Some of the elements listed in different categories in Table 1 have inter-dependent nature, for instance, number of participants, time frame of the study, time needed for ethical approval and the instruments may all have mutual effect. Furthermore, video data might have ‘identifiable private information’ and involve human subject data, therefore require some additional requirements for IRB review.34 In video data collection, compared with traditional observation, studies conducted in US showed that physicians might have concerns about potential liability.35 Therefore, there should be a consensus between administrators and investigators about the purpose of the research and the methods used. Studies in US reported that it can also be effective to have some strategies to overcome doctors’ concerns with confidentiality and liability, such as obtaining certificates of confidentiality36 or becoming familiar with the liability coverage at the clinic where data will be collected.37 As added protection, a previous study reported that patients were generally less worried than doctors about being videotaped.32 However, it is still essential to get certificates of confidentiality to protect the participants’ identifiable information from forced disclosure. IRB approval requires confidentiality, but in the case of some sort of legal case (such as a malpractice case), the court might be able to force researchers to reveal this information. Certificates of confidentiality – which allow the investigator and others who have access to research records to refuse to disclose identifying information on research participants in any civil, criminal, administrative, legislative or other proceeding, whether at the federal, state or local level – might prevent this potential conflict between IRB and legal jurisdictions with respect to discoverability.38
Table 1 Steps followed to conduct this video study
With technological advancements, some researchers have started to use more complex video methods for data collection to capture all interactions in detail – such as body language and gazing direction.9,14,39 A multi-channel video might be a superior method to single-channel video depending on research question as it collects a greater amount of information, allowing the research to see both the care-provider and the patient simultaneously from different angles.14 For instance, some researches created a multi-channel video technique and software to capture all the computer use (including screen-capture, key stroke and mouse movement), and doctor–patient interaction in detail, which enabled them to view simultaneously all data relating to any time or activity.25 Another study used multi-channel video recording focussing on the patient’s face, the physician’s face and the overall interaction to capture eye gaze patterns.27,28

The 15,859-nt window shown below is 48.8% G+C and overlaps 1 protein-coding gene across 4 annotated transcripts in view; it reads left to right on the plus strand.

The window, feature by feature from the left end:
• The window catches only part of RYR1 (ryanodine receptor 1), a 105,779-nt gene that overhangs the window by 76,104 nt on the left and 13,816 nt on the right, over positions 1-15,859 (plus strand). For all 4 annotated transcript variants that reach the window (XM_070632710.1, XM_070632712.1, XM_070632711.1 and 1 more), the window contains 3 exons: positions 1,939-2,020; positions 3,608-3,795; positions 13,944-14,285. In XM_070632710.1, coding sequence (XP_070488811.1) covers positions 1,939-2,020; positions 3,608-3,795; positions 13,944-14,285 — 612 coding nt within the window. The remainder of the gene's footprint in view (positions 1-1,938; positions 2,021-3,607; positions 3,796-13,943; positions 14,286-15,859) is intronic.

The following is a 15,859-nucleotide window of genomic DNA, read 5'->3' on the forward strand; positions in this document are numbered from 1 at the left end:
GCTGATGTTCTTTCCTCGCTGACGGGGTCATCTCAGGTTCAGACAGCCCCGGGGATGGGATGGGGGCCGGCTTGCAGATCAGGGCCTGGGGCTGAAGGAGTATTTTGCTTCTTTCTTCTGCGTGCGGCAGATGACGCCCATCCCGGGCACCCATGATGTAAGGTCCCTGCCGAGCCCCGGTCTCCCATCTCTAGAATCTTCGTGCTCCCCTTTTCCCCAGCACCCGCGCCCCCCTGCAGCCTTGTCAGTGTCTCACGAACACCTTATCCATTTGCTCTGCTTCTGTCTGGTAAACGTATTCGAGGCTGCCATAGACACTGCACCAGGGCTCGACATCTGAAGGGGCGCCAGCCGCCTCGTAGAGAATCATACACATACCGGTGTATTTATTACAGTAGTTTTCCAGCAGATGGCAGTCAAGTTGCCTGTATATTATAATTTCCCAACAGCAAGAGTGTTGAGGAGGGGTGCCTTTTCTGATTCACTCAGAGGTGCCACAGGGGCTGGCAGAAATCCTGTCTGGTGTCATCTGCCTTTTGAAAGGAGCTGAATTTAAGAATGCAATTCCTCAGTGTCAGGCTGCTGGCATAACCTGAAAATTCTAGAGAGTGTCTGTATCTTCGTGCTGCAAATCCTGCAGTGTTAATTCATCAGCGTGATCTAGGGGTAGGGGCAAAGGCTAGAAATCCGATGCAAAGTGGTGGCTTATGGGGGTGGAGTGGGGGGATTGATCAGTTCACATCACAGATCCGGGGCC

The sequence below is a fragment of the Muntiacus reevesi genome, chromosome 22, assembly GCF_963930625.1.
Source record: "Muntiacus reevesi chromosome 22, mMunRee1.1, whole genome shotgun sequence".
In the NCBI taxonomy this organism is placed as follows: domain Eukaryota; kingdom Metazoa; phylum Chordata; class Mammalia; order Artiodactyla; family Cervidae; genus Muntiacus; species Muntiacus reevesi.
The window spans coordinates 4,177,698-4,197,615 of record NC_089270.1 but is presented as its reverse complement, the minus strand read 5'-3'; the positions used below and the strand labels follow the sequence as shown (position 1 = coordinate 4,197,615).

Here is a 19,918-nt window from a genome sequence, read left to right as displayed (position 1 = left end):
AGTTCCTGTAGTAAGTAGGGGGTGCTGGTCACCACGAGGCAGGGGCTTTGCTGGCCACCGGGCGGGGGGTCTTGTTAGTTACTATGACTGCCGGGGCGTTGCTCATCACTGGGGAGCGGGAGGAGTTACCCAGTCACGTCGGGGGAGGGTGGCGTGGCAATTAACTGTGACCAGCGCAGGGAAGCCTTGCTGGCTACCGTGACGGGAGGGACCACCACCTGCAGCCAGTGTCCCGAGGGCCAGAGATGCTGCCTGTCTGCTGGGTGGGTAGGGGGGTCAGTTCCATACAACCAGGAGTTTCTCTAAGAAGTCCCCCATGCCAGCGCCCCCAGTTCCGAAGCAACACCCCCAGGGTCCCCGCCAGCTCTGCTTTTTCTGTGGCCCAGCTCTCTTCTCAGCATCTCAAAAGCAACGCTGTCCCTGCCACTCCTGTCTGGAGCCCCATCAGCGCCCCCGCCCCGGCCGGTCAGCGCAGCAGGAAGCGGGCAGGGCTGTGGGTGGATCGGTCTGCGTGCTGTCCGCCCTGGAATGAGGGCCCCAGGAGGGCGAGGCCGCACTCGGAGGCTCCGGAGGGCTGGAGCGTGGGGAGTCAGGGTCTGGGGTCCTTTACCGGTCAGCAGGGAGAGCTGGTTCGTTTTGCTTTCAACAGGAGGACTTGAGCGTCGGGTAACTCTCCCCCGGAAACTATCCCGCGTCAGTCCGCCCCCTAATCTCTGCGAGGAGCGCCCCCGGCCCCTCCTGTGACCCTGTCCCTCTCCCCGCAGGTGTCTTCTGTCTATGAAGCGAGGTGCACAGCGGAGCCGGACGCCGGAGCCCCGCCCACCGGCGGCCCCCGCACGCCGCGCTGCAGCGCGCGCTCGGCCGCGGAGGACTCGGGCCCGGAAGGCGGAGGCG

Furthermore, as video recording technology becomes more complex, researchers are faced with a wide variety of options, so it is important to choose the methods and equipment best suited to a given study. Researchers should standardise the camera operation protocols and have back up cameras in case of malfunctioning. In addition, multi-channel video and audio recording can collect so much data that the process of analysis becomes more complicated and time consuming. Therefore, it is essential to determine the specific research problems to minimise data collection and analysis time.
The Benefits & Drawbacks of Video Methods
Table 2 shows the pros and cons of traditional human observation method and video recording by ‘unmanned’ cameras. This table was established based on our own experience and previous studies.6,7,36,37,39,40–42
Video methods can be effective for research that can be conducted in a single room (for example, the patient exam room in a primary care clinic), since the cameras can be set up in a fixed position, specifically focussing on the interaction in the exam room. In addition, cameras can also be used in various ways based on research questions because cameras can be carried, placed in multiple rooms or cameras’ angle can be changed in real-time by remote control. When the required conditions are met, the video method can provide a rich collection of data. For instance, in one study, we used multiple small cameras with sufficient battery time and SD cards and hooked them on to the walls or side of the desks in the room. Remote control was utilised to start and stop the camera, and a remote control was left with the doctor so the doctor could stop the recording if the patients did not feel comfortable or the conversation topic becomes highly confidential, such as drug use or suicide.